Starting Your Community’s Seed Library
In case you haven’t heard, seed libraries are fast becoming a way for you to get involved in the seed saving movement. A seed library may be located in a book library that you are already familiar with. You can “borrow” seeds with the promise to return them at the end of the season. Actually, you will be growing out the seeds you received from the seed library, saving the seed, and returning at least as much seed from your seed saving as you “borrowed” and maybe more. Just by participating, you can help to develop strains of things unique to your area, keep little known varieties from becoming extinct, increase your seed saving knowledge, and get free seeds.
A seed library has just been established at J.Sargeant Reynolds Community College (JSRCC) in Goochland, Virginia, thanks to the efforts of my daughter Betsy Trice. Betsy began teaching the sustainable agriculture classes there in 2010 after I left for other adventures–starting this blog being one of them. The seed library comes at a great time, not only for the seed saving revolution, but for the sustainable program at JSRCC. A Career Studies Certificate in Sustainable Agriculture at JSRCC is now a reality. First proposed in 2003, it has only taken ten years to roll through all the red tape. Meanwhile, through those years, the library at the Goochland Campus recognized the interest in the program because the students frequented the library and requested materials. As a result, that library has the best collection of sustainable agriculture and permaculture books of anywhere I know. You don’t have to be a student to take books out—and now seeds! Although it took ten years to get the certificate approved, it took Betsy only one year to go from “Wouldn’t this be great?” to “The first orientation meeting for the JSRCC Seed Library is March 5, 2013.” She had the backing of the library from the beginning.
Betsy got the idea for the seed library from reading the article “Sowing Revolution” in the January 2012 issue of Acres USA magazine. She followed up on resources listed in the article, especially the materials available fromwww.richmondgrowsseeds.org, the website for the seed library in Richmond, CA. If you are interested in starting a seed library in your area, I encourage you to spend some time on their website. You can even register for a free webinar scheduled for April 11, 2013 to help you get started. I imagine each library will develop in its own way. In order to be eligible to take seeds from the JSRCC program you need to attend an orientation that lasts about an hour. Orientations will be planned regularly, but the next one is scheduled for Monday, April 15, 2013 at 6pm. Seed libraries have even caught the attention of NBC Nightly News on March 22, 2013. That newscast showcased the Richmond, CA program. If you haven’t saved seeds before–not to worry. This is a learning experience. Besides, a library is bound to have books and resources for you to learn from, not to mention the great people you will become involved with in the process.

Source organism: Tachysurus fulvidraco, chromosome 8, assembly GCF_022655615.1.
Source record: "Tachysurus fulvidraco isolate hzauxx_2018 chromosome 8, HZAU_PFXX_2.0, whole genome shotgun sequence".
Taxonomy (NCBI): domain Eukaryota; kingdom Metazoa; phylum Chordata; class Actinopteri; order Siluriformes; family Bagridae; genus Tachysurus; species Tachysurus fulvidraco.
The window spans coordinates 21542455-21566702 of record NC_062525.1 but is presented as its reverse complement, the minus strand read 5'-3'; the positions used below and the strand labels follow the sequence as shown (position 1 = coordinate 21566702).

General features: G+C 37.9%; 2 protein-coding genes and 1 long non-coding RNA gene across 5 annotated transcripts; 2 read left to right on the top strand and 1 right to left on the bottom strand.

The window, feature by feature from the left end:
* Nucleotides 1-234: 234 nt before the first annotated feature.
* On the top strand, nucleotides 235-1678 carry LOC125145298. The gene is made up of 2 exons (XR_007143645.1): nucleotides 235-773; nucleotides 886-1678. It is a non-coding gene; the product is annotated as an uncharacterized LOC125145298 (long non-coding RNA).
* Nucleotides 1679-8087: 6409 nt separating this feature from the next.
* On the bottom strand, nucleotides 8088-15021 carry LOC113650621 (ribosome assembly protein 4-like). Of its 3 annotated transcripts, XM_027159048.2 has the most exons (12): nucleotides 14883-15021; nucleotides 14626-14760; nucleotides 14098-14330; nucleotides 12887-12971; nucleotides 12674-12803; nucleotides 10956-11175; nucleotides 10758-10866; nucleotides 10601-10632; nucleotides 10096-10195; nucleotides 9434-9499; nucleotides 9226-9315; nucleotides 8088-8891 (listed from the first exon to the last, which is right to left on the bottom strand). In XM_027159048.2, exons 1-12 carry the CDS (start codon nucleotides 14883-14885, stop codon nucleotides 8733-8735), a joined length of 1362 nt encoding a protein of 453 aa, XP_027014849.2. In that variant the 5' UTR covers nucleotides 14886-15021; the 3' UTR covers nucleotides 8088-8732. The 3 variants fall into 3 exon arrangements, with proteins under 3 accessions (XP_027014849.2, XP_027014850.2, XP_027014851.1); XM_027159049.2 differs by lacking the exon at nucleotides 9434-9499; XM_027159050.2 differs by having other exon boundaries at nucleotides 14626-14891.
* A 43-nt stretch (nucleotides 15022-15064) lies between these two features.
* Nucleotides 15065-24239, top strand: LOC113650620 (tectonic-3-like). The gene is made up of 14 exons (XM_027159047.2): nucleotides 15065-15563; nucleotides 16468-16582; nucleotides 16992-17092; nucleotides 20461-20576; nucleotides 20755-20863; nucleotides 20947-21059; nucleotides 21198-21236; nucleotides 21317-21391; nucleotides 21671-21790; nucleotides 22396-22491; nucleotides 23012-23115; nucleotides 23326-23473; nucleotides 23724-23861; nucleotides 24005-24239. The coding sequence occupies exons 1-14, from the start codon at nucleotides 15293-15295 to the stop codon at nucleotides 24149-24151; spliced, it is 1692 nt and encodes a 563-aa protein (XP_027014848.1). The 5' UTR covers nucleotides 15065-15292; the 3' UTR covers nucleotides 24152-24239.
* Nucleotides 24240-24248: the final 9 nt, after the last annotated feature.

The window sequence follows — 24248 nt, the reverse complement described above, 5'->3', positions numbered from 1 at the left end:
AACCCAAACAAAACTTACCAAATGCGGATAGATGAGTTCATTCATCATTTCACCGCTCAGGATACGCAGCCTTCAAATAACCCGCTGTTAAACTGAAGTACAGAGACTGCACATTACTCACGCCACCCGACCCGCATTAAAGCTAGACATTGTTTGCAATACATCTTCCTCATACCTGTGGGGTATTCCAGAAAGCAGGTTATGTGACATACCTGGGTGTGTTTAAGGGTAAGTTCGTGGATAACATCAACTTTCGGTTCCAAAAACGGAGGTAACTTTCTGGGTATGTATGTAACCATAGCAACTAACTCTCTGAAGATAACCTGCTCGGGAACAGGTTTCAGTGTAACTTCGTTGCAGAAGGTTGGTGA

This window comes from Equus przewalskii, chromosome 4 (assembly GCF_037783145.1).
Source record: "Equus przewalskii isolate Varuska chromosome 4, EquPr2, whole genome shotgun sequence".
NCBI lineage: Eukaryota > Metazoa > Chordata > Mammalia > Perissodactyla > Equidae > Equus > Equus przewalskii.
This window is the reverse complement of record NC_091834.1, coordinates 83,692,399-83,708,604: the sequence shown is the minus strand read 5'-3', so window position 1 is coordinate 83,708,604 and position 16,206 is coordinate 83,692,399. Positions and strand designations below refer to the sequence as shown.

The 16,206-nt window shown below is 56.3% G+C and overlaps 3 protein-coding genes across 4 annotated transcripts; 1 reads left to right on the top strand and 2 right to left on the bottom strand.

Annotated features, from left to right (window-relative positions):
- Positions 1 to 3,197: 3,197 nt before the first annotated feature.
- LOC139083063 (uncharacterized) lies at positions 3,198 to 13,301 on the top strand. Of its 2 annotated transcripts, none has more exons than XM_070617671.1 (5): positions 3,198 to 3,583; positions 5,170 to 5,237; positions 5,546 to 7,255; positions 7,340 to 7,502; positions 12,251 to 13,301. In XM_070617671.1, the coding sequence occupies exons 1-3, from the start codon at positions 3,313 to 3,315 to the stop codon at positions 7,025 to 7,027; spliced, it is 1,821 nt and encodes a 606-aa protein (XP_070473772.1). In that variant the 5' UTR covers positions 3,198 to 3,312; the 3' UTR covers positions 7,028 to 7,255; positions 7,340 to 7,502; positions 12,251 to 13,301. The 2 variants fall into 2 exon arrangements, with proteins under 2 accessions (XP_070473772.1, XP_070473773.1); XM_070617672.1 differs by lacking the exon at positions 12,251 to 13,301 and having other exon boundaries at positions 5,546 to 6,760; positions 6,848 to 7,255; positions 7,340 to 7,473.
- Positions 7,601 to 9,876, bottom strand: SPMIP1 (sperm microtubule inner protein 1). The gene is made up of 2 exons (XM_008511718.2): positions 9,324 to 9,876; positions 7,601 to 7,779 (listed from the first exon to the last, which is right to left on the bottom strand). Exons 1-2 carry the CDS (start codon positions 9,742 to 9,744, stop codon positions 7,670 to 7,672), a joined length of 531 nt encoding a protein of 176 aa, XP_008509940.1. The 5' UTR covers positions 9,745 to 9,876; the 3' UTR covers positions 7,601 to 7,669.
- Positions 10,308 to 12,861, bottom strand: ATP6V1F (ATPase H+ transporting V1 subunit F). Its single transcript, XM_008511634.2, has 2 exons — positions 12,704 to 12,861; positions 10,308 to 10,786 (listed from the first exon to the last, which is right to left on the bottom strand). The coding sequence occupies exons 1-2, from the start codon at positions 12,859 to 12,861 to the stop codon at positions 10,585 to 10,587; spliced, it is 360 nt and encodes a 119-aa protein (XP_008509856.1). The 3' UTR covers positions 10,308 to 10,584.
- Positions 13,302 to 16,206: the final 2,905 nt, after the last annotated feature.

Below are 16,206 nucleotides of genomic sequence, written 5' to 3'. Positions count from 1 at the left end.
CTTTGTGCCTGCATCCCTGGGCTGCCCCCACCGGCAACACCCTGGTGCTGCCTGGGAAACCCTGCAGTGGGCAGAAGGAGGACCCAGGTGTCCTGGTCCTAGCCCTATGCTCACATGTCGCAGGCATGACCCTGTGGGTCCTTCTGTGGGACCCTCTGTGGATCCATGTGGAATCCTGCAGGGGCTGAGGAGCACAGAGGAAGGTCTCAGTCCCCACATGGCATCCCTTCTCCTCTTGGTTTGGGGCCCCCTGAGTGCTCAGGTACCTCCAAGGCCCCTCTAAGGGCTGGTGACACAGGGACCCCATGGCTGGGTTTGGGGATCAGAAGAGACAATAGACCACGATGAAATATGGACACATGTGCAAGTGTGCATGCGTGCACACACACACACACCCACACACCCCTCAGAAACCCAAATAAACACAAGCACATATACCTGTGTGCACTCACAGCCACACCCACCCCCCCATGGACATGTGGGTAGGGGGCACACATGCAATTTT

Seed libraries mean much more for communities than free seeds for the participants. They mean keeping the seeds in the hands of the people. Whoever Owns The Seeds Controls Your Food Supply. It is increasingly important to become actively involved in the seed part of your food. In early 2000 I learned that Monsanto had been buying seed companies since the 1970’s. I won’t go into all the negative connotations about that, since you can find that information in lots of other places. You would be most familiar with their chemicals and genetically modified crops. I want you to know that they are still buying seed companies and intend to be actively involved in the garden seed arena.
In 2005 Monsanto bought Seminis, a major seed supplier for many catalogs. Fedco took a major stand and stopped doing business with Seminis. You can read about that here. More information about the Seminis buy-out is available from the Organic Seed Alliance here. It explains the dilemma the seed companies were in when that occurred. Once it acquired Seminis, is it any surprise that it has been making changes in vegetable seeds? On October 20, 2011 the Los Angeles Times ran an article about that with this quote—“This isn’t a hobby…. We’re serious about it,” said Monsanto Chief Executive Hugh Grant, who expects the company’s vegetable seed revenue to rival its $1.5-billion soybean business in the coming decade.
I don’t like to be the bearer of bad news, but there it is. This doesn’t have to be bad news, actually. It might be just the push we need to get more actively involved. The most basic act of defense against Monsanto is to save seeds and distribute them to others, and seed libraries are just the venue to make that possible. If there is a seed library in your area, become a participant. If not, start one. Who owns your seeds?